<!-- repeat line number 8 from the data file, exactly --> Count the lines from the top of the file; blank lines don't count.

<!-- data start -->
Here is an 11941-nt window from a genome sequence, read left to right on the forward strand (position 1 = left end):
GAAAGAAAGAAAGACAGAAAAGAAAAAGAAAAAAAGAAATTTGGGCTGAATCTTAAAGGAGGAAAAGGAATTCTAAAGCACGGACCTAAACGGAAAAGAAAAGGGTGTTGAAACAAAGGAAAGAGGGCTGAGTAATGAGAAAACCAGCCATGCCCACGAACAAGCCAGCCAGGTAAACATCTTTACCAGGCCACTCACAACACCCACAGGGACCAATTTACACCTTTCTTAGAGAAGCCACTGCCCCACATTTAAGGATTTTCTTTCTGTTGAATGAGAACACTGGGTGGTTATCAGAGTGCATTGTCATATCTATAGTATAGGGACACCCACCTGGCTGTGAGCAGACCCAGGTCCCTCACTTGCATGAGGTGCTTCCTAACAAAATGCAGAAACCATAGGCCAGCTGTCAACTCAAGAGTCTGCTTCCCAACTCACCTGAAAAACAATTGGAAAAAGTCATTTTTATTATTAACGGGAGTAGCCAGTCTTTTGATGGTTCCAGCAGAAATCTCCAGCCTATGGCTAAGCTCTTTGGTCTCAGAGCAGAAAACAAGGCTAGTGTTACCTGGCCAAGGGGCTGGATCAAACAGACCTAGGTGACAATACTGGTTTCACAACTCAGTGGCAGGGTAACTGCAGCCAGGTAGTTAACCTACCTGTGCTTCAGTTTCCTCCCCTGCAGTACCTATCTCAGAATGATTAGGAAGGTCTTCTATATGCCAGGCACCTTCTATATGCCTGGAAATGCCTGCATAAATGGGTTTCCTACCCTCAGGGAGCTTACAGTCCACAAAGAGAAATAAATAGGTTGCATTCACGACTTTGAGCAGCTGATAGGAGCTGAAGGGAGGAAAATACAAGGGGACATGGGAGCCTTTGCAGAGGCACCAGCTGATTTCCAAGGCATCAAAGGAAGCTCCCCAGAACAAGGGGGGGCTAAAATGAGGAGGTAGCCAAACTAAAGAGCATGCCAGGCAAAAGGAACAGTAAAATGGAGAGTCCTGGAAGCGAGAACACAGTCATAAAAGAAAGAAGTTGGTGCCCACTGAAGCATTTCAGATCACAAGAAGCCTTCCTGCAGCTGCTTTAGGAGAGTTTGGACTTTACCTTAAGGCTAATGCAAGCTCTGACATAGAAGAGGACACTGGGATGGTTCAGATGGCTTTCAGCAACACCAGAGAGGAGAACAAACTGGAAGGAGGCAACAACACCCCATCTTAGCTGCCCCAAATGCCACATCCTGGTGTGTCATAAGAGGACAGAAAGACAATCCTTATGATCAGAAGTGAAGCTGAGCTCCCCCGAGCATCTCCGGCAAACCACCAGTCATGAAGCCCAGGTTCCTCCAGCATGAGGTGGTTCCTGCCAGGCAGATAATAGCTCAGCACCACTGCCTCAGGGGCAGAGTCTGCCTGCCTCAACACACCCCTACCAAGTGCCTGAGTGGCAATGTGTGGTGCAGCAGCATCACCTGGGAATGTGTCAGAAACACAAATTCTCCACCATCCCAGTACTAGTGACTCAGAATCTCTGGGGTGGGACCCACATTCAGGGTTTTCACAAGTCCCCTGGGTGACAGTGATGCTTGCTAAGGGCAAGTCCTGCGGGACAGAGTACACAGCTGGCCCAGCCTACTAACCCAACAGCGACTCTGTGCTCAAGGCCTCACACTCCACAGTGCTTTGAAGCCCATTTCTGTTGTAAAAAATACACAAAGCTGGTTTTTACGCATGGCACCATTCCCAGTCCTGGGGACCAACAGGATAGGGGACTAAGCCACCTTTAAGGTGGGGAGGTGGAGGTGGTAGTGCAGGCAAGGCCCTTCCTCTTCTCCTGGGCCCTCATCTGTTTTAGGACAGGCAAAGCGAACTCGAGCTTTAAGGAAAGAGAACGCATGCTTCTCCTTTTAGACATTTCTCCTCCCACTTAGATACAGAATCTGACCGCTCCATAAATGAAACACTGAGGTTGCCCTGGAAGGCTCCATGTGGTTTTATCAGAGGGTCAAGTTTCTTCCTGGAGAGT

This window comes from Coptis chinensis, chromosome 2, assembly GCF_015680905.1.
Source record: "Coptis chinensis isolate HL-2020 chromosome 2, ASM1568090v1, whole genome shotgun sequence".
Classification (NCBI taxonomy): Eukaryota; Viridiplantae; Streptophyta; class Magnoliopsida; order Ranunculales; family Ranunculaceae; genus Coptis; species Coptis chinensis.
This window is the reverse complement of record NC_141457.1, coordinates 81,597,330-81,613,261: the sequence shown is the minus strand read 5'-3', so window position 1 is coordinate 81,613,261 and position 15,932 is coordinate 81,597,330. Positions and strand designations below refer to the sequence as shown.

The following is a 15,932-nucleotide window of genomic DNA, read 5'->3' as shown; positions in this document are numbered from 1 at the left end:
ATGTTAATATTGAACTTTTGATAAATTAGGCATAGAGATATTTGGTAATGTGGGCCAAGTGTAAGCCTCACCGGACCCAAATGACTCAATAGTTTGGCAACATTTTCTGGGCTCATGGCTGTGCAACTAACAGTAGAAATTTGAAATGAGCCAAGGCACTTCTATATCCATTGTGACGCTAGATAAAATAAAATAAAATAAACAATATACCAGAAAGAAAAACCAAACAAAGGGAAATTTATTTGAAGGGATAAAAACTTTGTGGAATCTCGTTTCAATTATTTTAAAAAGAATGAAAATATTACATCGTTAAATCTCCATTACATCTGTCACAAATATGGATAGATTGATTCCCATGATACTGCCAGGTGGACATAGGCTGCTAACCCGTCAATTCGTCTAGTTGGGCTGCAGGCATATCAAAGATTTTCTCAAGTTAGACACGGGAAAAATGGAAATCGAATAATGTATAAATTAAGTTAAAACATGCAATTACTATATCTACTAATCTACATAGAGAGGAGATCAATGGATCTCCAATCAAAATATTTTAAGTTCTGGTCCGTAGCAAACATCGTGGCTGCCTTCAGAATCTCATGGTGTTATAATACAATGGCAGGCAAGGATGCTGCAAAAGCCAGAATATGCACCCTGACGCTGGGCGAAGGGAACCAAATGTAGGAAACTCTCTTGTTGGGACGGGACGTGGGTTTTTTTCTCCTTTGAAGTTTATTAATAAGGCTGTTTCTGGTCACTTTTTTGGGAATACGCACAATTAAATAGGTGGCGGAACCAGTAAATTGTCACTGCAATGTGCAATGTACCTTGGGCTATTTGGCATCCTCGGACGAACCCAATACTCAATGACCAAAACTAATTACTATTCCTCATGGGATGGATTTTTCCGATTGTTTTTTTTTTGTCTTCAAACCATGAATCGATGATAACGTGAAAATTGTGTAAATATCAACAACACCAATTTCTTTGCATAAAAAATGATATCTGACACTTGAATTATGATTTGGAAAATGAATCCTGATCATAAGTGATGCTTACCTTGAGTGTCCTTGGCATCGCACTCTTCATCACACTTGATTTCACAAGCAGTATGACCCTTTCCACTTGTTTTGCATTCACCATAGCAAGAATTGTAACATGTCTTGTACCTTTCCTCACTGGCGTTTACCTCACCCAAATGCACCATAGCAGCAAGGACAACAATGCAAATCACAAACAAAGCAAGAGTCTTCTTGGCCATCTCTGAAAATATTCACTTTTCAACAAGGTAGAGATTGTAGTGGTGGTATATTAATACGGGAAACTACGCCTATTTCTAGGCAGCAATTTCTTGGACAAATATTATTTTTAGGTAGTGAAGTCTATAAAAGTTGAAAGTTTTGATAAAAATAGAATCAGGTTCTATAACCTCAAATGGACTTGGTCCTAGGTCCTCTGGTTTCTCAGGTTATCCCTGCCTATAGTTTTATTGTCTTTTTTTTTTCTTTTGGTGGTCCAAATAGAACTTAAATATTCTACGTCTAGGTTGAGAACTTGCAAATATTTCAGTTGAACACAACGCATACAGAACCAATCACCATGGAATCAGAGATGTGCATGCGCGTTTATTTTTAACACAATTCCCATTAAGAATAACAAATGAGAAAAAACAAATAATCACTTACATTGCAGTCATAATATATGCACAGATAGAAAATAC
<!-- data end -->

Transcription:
ATGTTAATATTGAACTTTTGATAAATTAGGCATAGAGATATTTGGTAATGTGGGCCAAGTGTAAGCCTCACCGGACCCAAATGACTCAATAGTTTGGCAACATTTTCTGGGCTCATGGCTGTGCAACTAACAGTAGAAATTTGAAATGAGCCAAGGCACTTCTATATCCATTGTGACGCTAGATAAAATAAAATAAAATAAACAATATACCAGAAAGAAAAACCAAACAAAGGGAAATTTATTTGAAGGGATAAAAACTTTGTGGAATCTCGTTTCAATTATTTTAAAAAGAATGAAAATATTACATCGTTAAATCTCCATTACATCTGTCACAAATATGGATAGATTGATTCCCATGATACTGCCAGGTGGACATAGGCTGCTAACCCGTCAATTCGTCTAGTTGGGCTGCAGGCATATCAAAGATTTTCTCAAGTTAGACACGGGAAAAATGGAAATCGAATAATGTATAAATTAAGTTAAAACATGCAATTACTATATCTACTAATCTACATAGAGAGGAGATCAATGGATCTCCAATCAAAATATTTTAAGTTCTGGTCCGTAGCAAACATCGTGGCTGCCTTCAGAATCTCATGGTGTTATAATACAATGGCAGGCAAGGATGCTGCAAAAGCCAGAATATGCACCCTGACGCTGGGCGAAGGGAACCAAATGTAGGAAACTCTCTTGTTGGGACGGGACGTGGGTTTTTTTCTCCTTTGAAGTTTATTAATAAGGCTGTTTCTGGTCACTTTTTTGGGAATACGCACAATTAAATAGGTGGCGGAACCAGTAAATTGTCACTGCAATGTGCAATGTACCTTGGGCTATTTGGCATCCTCGGACGAACCCAATACTCAATGACCAAAACTAATTACTATTCCTCATGGGATGGATTTTTCCGATTGTTTTTTTTTTGTCTTCAAACCATGAATCGATGATAACGTGAAAATTGTGTAAATATCAACAACACCAATTTCTTTGCATAAAAAATGATATCTGACACTTGAATTATGATTTGGAAAATGAATCCTGATCATAAGTGATGCTTACCTTGAGTGTCCTTGGCATCGCACTCTTCATCACACTTGATTTCACAAGCAGTATGACCCTTTCCACTTGTTTTGCATTCACCATAGCAAGAATTGTAACATGTCTTGTACCTTTCCTCACTGGCGTTTACCTCACCCAAATGCACCATAGCAGCAAGGACAACAATGCAAATCACAAACAAAGCAAGAGTCTTCTTGGCCATCTCTGAAAATATTCACTTTTCAACAAGGTAGAGATTGTAGTGGTGGTATATTAATACGGGAAACTACGCCTATTTCTAGGCAGCAATTTCTTGGACAAATATTATTTTTAGGTAGTGAAGTCTATAAAAGTTGAAAGTTTTGATAAAAATAGAATCAGGTTCTATAACCTCAAATGGACTTGGTCCTAGGTCCTCTGGTTTCTCAGGTTATCCCTGCCTATAGTTTTATTGTCTTTTTTTTTTCTTTTGGTGGTCCAAATAGAACTTAAATATTCTACGTCTAGGTTGAGAACTTGCAAATATTTCAGTTGAACACAACGCATACAGAACCAATCACCATGGAATCAGAGATGTGCATGCGCGTTTATTTTTAACACAATTCCCATTAAGAATAACAAATGAGAAAAAACAAATAATCACTTACATTGCAGTCATAATATATGCACAGATAGAAAATAC